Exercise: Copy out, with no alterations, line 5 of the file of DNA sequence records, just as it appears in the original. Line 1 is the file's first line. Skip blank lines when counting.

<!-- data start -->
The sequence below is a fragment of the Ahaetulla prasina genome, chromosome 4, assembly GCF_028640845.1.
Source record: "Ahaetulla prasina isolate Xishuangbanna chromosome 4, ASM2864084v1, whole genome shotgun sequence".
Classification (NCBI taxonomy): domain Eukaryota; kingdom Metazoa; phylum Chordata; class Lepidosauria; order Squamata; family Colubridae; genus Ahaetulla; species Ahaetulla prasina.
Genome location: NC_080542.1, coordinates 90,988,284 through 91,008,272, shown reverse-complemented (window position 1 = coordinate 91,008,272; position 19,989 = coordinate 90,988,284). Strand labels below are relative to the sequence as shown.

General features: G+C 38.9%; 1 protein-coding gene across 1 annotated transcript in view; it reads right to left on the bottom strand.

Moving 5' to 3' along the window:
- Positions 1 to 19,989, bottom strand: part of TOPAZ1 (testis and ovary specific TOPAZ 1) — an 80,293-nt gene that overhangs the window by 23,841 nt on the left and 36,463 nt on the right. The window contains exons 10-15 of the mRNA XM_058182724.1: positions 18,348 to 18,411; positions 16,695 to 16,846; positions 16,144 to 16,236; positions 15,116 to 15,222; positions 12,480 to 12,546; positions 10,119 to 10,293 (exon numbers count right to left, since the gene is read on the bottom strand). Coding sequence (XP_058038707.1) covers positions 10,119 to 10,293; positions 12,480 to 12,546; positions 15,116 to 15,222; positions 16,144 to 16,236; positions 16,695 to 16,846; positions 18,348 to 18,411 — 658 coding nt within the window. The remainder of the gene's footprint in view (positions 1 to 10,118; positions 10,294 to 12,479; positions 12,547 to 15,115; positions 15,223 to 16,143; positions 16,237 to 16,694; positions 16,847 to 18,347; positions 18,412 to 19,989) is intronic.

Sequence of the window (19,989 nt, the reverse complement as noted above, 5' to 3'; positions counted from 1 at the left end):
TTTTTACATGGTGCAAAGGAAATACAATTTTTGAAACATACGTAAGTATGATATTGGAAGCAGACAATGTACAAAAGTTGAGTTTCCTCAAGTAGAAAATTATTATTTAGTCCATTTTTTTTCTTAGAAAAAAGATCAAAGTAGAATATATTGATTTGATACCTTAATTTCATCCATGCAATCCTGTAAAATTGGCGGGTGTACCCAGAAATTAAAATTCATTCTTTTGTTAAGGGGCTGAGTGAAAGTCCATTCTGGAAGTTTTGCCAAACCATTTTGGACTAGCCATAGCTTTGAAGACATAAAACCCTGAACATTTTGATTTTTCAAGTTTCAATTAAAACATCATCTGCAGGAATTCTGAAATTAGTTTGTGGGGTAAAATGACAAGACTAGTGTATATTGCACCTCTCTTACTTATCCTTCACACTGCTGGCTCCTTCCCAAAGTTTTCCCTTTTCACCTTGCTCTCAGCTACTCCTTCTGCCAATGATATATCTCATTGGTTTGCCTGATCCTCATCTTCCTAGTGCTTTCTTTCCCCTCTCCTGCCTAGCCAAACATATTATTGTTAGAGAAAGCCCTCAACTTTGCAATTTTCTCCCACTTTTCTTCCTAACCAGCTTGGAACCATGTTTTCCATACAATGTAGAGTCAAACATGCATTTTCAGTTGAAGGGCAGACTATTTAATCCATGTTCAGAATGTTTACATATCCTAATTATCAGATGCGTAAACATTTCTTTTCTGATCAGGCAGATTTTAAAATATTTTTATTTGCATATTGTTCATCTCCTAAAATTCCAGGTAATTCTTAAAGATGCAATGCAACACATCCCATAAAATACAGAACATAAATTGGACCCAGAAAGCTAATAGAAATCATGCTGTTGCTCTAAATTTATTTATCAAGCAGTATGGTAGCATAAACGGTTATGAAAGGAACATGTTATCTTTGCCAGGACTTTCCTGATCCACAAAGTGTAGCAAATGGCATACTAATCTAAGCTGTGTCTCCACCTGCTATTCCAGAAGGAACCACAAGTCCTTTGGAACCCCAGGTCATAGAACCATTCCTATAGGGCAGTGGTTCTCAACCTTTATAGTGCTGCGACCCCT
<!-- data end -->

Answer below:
General features: G+C 38.9%; 1 protein-coding gene across 1 annotated transcript in view; it reads right to left on the bottom strand.